On a sunny December afternoon in Tempe, Arizona, Gabriel R. McInnis, a sergeant in the Marine Corps Reserve, thought he was on a routine drive to serve on a funeral honors detail.
While passing through a residential area on Dec. 27, 2016, he heard a woman scream.
“I was approaching a light, when I heard some screaming and yelling,” said McInnis, an engineer equipment mechanic with Bulk Fuel Company C, 6th Engineer Support Battalion, 4th Marine Logistics Group.
As he turned to figure out what the commotion was, he saw a wide-open doorway and a large man physically assaulting Tia Simpkins and her family in her home.
“I knew I had to act,” McInnis said. “I threw my car into park and ran over to try to stop it.”
He tackled the attacker despite being outclassed in height and weight. Soon the pair was on the ground exchanging blows. Although McInnis took a lot of punches, he prevented the attacker from getting to the family.
“Finally, I catch a lucky break,” McInnis said.
The attacker threw a punch, missed, and fell to the ground. McInnis used the opportunity to perform an arm-bar takedown, a martial arts move, to subdue his opponent. After restraining the attacker, he dialed 911 and the police responded within minutes.
By putting his own welfare on the line, McInnis was able to prevent the assault against Simpkins and her family.
“I know he is a true hero because there is no way he could have had time to consider his own safety,” Simpkins said.
McInnis credits the Marine Corps Martial Arts Program with providing him the training to react.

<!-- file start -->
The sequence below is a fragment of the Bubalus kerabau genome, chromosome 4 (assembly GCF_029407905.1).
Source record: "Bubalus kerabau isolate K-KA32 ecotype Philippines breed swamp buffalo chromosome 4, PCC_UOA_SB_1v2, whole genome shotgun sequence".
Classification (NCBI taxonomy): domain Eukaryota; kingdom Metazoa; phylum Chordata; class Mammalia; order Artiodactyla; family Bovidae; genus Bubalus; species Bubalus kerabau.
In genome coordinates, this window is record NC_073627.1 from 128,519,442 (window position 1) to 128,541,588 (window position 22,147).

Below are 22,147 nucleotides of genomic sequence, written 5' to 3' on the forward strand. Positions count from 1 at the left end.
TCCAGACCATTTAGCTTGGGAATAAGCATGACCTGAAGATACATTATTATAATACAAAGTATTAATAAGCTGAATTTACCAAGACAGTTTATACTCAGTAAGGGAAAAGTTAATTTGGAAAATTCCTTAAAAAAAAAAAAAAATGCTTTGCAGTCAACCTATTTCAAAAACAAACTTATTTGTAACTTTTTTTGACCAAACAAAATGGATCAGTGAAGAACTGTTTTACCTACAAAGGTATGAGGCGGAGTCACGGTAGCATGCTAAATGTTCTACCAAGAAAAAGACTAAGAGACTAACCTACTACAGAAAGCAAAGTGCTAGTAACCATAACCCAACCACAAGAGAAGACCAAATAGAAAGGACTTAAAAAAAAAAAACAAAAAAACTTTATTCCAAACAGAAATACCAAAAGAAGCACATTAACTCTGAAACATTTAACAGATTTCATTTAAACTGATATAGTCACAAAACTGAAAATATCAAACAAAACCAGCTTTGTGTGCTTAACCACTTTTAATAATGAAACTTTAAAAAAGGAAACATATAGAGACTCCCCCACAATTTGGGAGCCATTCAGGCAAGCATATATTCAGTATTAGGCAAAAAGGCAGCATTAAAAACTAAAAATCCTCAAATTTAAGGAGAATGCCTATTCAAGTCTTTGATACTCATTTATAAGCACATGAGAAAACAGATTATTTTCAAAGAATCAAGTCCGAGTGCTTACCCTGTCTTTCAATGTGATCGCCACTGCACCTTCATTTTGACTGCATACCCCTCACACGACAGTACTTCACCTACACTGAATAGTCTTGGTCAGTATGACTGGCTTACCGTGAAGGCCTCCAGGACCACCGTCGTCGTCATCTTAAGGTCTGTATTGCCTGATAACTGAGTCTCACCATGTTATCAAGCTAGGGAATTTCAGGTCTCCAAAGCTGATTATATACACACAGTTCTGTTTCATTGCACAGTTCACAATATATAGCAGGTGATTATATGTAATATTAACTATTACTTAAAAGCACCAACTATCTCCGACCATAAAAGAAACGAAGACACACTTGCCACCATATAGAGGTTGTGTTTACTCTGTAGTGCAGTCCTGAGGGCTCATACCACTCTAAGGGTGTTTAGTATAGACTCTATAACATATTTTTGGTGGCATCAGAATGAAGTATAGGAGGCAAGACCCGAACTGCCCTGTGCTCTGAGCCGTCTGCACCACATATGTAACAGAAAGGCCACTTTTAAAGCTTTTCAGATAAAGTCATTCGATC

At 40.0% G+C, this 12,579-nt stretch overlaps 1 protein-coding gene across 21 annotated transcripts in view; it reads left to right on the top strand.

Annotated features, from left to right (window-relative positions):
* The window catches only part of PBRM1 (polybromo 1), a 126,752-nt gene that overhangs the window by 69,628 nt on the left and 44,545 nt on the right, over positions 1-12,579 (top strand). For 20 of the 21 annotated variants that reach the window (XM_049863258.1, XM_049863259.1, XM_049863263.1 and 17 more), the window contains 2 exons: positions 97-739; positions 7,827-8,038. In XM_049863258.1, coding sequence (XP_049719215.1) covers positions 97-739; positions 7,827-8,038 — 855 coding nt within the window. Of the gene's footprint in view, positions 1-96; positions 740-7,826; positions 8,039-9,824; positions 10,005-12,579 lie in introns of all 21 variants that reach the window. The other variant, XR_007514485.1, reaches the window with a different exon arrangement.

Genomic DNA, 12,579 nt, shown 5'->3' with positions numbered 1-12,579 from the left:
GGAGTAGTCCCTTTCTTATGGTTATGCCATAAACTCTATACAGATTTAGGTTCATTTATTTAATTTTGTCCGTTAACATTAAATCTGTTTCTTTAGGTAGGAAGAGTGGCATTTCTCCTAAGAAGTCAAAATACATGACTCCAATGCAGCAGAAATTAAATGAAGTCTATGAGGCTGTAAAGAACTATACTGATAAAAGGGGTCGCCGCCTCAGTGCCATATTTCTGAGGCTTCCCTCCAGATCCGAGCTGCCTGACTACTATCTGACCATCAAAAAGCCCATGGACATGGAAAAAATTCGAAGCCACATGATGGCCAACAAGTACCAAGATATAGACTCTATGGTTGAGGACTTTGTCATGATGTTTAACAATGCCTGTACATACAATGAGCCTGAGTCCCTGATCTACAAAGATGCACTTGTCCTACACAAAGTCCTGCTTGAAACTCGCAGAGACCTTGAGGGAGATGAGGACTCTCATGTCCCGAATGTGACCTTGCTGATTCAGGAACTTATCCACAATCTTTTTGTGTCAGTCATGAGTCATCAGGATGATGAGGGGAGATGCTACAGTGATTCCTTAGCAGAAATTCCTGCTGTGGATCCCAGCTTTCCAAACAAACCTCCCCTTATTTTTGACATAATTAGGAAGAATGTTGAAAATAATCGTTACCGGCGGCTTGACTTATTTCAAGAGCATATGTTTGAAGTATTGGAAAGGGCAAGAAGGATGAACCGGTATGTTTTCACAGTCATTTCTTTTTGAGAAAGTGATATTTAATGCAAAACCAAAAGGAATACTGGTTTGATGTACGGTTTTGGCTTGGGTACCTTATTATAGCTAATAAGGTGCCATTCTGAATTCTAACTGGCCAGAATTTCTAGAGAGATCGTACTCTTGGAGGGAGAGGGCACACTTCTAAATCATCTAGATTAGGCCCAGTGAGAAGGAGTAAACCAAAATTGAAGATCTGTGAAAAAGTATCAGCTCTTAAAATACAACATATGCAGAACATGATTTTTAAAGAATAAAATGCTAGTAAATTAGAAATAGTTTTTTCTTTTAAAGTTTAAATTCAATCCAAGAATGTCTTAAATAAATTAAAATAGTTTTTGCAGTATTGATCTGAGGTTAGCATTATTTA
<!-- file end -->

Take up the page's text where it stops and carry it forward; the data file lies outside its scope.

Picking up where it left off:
“I’m a MCMAP instructor and I spend a lot of my personal time training my Marines,” McInnis said. “The Marine Corps teaches right from wrong and a bigger guy attacking a smaller woman is definitely wrong. I saw that and knew I needed to put an end to what was happening.”
The Marines in his unit also recognized his heroics and awarded him the Navy and Marine Corps Achievement Medal for his actions. He has also gained the admiration of his fellow Marines.
“He is one of the Marines I really look up to,” said Lance Cpl. Logan M. Tucker, an automotive maintenance mechanic with Co. C who trained under McInnis for MCMAP. “He is always improving himself and the Marines around him. What he did embodies Marine Corps ethos. If someone needs help, it’s our duty to take care of people.”
This is not the first time McInnis has used his Marine Corps training to help others. A few years ago during a flight to Hawaii, McInnis used the knowledge he gained from the Combat Lifesaver Course to help a diabetic woman who had passed out during the flight.
“I joined to help people and I’ve had a few opportunities to do it,” McInnis said.
Through his actions, McInnis exhibited the core values that every Marine strives to exemplify.
“He acted with the honor, courage, and commitment that we always hear about our Marines having,” Simpkins said. “He risked his own life and welfare in order to protect people that he barely even knew.”
Story by Sgt. Ian Leones